I just used two small REI compression bags to pack my clothes for a 5 day domestic trip. The compression bags allow me to fit my clothes (excluding slacks) easily into my 12x16x6 PI, to allow room for my electronics, toiletries, small cross body purse and computer. All I'm taking is this PI, so in this case, it is about size, not weight. The entire packed bag weighs 8lbs. This is not how I like to pack, but sometimes it is necessary. I'd rather pack a reasonable amount and check a full carryon, but I have just learned that domestic Delta makes you pay to check your bag, and I will not wait on the catwalk for the entire plane to receive their gate check bags from the airline. So, compression bags pay off when you have to pack a very small bag, IMO.

Addendum: Thinking I might mail some things ahead...

Posted by
7565 posts

As Lynn says, I’ve used the Eagle Creek compression cubes for several years. They do not lead me to overpack because I would be taking the same 5 shirts and 2 sweaters. I like how they use less space and things don’t slide around. The volume of shirts I pack does not fill a non-compression cube.

It IS Lynn in Boise’s fault that I got the extra set of purple ones from Sierra Trading Post last year!

Posted by
890 posts

It's the extra pair of shoes and Fitflops that I have problems packing. Shoes take up so much room and don't smash down. With all my feet problems I need to rotate shoes. I have not found a solution to this packing problem. Any ideas?

Posted by
174 posts

"It IS Lynn in Boise’s fault that I got the extra set of purple ones from Sierra Trading Post last year!"

....and because experienced Pam had two sets, I decided I should have two sets also. But they were less than half price! Usually I use the two smaller ones and one large. However my winter puff coat fits into the larger compression cube so if I travel in cold weather, I'll be prepared with that option.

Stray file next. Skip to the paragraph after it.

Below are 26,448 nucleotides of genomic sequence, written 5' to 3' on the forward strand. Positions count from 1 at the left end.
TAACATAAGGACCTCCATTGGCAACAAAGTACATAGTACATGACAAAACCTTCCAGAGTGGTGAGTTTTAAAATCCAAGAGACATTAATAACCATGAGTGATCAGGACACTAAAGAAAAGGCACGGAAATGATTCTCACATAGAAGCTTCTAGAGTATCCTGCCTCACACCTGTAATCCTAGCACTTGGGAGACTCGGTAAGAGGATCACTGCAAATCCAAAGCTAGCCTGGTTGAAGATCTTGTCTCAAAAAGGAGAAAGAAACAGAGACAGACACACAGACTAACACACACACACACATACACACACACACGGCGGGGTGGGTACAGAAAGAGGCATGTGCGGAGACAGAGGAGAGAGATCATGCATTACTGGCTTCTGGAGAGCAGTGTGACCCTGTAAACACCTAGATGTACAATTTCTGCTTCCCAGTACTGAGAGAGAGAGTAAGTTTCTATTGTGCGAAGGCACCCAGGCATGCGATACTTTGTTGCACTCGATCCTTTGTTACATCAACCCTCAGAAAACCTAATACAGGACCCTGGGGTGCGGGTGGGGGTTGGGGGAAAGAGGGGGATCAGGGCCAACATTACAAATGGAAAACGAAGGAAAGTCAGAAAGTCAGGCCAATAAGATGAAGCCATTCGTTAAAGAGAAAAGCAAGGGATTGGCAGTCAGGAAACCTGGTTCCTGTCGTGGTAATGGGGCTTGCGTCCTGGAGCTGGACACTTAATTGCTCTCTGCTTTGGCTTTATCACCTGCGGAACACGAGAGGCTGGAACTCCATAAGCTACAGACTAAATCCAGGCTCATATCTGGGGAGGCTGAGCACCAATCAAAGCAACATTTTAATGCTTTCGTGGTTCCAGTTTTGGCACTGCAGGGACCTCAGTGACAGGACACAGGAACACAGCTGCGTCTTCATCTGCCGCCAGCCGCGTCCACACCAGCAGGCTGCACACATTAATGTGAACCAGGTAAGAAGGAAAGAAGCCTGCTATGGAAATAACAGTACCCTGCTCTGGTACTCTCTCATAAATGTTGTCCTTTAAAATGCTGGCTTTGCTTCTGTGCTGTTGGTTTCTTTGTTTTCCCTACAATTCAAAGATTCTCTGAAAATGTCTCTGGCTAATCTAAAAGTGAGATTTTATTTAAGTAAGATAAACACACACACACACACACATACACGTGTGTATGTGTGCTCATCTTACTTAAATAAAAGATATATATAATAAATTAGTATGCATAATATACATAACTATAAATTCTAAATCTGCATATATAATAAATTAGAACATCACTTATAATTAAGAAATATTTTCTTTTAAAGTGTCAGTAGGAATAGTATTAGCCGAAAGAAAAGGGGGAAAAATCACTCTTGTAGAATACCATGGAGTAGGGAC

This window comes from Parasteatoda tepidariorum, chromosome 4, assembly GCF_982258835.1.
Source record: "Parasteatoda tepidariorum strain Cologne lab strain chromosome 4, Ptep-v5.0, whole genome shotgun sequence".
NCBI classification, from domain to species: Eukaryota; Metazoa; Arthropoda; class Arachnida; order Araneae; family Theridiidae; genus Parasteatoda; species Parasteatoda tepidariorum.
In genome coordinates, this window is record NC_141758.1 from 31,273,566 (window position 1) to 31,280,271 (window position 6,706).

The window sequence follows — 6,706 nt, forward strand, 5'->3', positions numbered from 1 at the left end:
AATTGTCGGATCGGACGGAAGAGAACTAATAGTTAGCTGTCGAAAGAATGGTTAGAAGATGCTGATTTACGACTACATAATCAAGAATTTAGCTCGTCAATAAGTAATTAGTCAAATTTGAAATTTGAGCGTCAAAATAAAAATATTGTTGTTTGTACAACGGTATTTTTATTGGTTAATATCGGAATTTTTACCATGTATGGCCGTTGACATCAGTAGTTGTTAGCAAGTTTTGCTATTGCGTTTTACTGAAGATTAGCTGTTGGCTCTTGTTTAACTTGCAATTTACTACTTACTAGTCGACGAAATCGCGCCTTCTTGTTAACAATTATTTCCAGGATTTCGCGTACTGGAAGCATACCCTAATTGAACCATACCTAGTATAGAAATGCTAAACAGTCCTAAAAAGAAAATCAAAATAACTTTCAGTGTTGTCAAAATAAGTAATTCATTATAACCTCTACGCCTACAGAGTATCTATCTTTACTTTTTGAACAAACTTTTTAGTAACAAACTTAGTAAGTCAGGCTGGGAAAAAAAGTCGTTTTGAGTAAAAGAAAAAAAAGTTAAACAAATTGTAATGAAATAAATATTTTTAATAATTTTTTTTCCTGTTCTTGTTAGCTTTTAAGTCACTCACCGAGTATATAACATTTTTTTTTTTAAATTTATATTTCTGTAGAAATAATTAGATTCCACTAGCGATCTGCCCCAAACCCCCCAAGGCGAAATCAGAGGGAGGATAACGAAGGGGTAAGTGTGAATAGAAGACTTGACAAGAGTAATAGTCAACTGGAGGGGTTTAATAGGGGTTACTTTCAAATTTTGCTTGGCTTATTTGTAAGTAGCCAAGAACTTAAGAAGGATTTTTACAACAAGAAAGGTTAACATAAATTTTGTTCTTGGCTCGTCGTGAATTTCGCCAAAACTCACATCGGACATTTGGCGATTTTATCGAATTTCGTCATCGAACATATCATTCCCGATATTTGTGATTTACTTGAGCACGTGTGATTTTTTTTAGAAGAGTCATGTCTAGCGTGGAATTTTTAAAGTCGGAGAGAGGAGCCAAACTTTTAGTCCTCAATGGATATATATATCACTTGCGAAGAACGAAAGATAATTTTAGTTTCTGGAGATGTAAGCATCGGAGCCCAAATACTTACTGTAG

Posted by
7 posts

"It's the extra pair of shoes and Fitflops that I have problems packing. Shoes take up so much room and don't smash down. With all my feet problems I need to rotate shoes. I have not found a solution to this packing problem. Any ideas?"

Sandals or flipflops, you should only need them in the hotel or for short periods to rest your feet.

The part I like about compression bags is that you can see what is in each bag. I also sort my items in the bags including dirty clothes waiting to be washed. I always pack a few extra bags also for souvenirs.

Posted by
966 posts

I have used both regular and compression packing cubes. They DO make me think twice about what to put into my bag.

I use the regular packing cubes for jeans, slacks & shirts. I use the compression cubes for undies and socks.

As others have said, they don't change the weight of what you are packing. They do change the shape of what goes into your bag. If I were buying more packing cubes, I'd go with the regular ones.